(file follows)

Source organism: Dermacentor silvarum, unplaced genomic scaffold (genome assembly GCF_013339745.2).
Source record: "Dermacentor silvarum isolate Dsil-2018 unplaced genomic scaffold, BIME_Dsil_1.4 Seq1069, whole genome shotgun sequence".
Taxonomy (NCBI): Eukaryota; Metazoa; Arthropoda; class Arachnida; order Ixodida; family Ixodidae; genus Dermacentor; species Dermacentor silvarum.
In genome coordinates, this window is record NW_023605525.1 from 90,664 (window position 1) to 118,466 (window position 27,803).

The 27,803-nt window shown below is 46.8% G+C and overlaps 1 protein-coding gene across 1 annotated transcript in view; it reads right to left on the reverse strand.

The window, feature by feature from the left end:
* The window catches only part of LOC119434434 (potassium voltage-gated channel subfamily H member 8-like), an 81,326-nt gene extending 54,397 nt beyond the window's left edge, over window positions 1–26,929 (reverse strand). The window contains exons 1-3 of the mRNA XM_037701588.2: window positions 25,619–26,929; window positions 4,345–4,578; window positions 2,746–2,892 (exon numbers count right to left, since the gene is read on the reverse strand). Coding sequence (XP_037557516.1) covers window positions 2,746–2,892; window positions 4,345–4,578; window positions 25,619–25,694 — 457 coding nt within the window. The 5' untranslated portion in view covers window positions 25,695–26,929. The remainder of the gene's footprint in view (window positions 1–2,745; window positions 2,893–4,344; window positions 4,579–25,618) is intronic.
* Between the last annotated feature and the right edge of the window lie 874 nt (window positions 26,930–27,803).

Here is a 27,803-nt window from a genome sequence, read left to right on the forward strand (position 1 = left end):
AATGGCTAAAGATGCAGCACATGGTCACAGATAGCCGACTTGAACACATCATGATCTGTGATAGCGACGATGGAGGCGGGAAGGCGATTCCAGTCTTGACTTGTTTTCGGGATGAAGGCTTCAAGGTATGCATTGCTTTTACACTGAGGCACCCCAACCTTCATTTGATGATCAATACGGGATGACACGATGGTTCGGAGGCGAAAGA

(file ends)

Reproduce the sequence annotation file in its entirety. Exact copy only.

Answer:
Source organism: Dermacentor silvarum, unplaced genomic scaffold (genome assembly GCF_013339745.2).
Source record: "Dermacentor silvarum isolate Dsil-2018 unplaced genomic scaffold, BIME_Dsil_1.4 Seq1069, whole genome shotgun sequence".
Taxonomy (NCBI): Eukaryota; Metazoa; Arthropoda; class Arachnida; order Ixodida; family Ixodidae; genus Dermacentor; species Dermacentor silvarum.
In genome coordinates, this window is record NW_023605525.1 from 90,664 (window position 1) to 118,466 (window position 27,803).

The 27,803-nt window shown below is 46.8% G+C and overlaps 1 protein-coding gene across 1 annotated transcript in view; it reads right to left on the reverse strand.

The window, feature by feature from the left end:
* The window catches only part of LOC119434434 (potassium voltage-gated channel subfamily H member 8-like), an 81,326-nt gene extending 54,397 nt beyond the window's left edge, over window positions 1–26,929 (reverse strand). The window contains exons 1-3 of the mRNA XM_037701588.2: window positions 25,619–26,929; window positions 4,345–4,578; window positions 2,746–2,892 (exon numbers count right to left, since the gene is read on the reverse strand). Coding sequence (XP_037557516.1) covers window positions 2,746–2,892; window positions 4,345–4,578; window positions 25,619–25,694 — 457 coding nt within the window. The 5' untranslated portion in view covers window positions 25,695–26,929. The remainder of the gene's footprint in view (window positions 1–2,745; window positions 2,893–4,344; window positions 4,579–25,618) is intronic.
* Between the last annotated feature and the right edge of the window lie 874 nt (window positions 26,930–27,803).

Here is a 27,803-nt window from a genome sequence, read left to right on the forward strand (position 1 = left end):
AATGGCTAAAGATGCAGCACATGGTCACAGATAGCCGACTTGAACACATCATGATCTGTGATAGCGACGATGGAGGCGGGAAGGCGATTCCAGTCTTGACTTGTTTTCGGGATGAAGGCTTCAAGGTATGCATTGCTTTTACACTGAGGCACCCCAACCTTCATTTGATGATCAATACGGGATGACACGATGGTTCGGAGGCGAAAGA